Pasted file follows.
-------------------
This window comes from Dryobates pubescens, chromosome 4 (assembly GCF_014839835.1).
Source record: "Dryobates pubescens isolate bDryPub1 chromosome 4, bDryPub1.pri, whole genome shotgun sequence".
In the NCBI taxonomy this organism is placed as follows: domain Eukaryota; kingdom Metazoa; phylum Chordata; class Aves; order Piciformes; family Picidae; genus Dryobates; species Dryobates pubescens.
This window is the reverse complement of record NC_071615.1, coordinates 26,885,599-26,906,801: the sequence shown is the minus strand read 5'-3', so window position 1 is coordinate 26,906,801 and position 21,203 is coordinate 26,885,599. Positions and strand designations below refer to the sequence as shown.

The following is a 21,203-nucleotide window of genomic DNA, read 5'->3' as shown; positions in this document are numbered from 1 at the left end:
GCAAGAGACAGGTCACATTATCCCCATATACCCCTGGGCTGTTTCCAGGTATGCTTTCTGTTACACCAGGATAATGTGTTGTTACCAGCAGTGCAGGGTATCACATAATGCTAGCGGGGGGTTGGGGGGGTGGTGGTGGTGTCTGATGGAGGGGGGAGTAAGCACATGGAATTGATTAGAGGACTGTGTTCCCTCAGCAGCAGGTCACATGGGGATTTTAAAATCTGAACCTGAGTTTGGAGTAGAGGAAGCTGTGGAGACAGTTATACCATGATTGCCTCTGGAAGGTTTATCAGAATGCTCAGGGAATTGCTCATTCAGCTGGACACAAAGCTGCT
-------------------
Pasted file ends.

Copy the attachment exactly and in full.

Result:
This window comes from Dryobates pubescens, chromosome 4 (assembly GCF_014839835.1).
Source record: "Dryobates pubescens isolate bDryPub1 chromosome 4, bDryPub1.pri, whole genome shotgun sequence".
In the NCBI taxonomy this organism is placed as follows: domain Eukaryota; kingdom Metazoa; phylum Chordata; class Aves; order Piciformes; family Picidae; genus Dryobates; species Dryobates pubescens.
This window is the reverse complement of record NC_071615.1, coordinates 26,885,599-26,906,801: the sequence shown is the minus strand read 5'-3', so window position 1 is coordinate 26,906,801 and position 21,203 is coordinate 26,885,599. Positions and strand designations below refer to the sequence as shown.

The following is a 21,203-nucleotide window of genomic DNA, read 5'->3' as shown; positions in this document are numbered from 1 at the left end:
GCAAGAGACAGGTCACATTATCCCCATATACCCCTGGGCTGTTTCCAGGTATGCTTTCTGTTACACCAGGATAATGTGTTGTTACCAGCAGTGCAGGGTATCACATAATGCTAGCGGGGGGTTGGGGGGGTGGTGGTGGTGTCTGATGGAGGGGGGAGTAAGCACATGGAATTGATTAGAGGACTGTGTTCCCTCAGCAGCAGGTCACATGGGGATTTTAAAATCTGAACCTGAGTTTGGAGTAGAGGAAGCTGTGGAGACAGTTATACCATGATTGCCTCTGGAAGGTTTATCAGAATGCTCAGGGAATTGCTCATTCAGCTGGACACAAAGCTGCT